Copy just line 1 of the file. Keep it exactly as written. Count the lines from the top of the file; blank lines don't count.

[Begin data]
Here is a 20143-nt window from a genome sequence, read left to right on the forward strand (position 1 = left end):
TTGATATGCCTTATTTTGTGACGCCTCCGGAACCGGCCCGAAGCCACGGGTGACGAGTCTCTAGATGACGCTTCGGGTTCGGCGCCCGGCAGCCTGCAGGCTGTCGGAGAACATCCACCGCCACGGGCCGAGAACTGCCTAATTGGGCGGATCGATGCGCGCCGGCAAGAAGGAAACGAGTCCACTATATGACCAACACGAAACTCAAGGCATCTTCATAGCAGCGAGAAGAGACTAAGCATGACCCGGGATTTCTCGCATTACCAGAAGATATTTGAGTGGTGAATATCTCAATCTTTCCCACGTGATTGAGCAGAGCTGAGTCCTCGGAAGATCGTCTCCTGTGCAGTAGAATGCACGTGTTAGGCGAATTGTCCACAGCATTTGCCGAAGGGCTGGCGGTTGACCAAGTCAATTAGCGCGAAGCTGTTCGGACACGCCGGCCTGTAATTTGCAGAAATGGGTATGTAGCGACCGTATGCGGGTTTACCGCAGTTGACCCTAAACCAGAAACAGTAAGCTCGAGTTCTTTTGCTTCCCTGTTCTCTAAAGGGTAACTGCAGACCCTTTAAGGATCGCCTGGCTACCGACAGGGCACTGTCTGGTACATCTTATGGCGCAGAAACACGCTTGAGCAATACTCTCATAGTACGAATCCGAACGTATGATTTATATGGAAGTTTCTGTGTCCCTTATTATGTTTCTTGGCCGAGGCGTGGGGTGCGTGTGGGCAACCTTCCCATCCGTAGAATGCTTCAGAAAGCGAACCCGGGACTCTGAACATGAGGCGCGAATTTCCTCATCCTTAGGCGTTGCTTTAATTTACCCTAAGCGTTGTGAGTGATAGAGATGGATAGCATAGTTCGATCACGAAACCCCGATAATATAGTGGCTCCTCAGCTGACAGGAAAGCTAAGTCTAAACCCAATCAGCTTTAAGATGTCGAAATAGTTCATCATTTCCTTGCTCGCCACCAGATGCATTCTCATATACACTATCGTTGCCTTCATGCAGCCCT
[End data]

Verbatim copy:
Here is a 20143-nt window from a genome sequence, read left to right on the forward strand (position 1 = left end):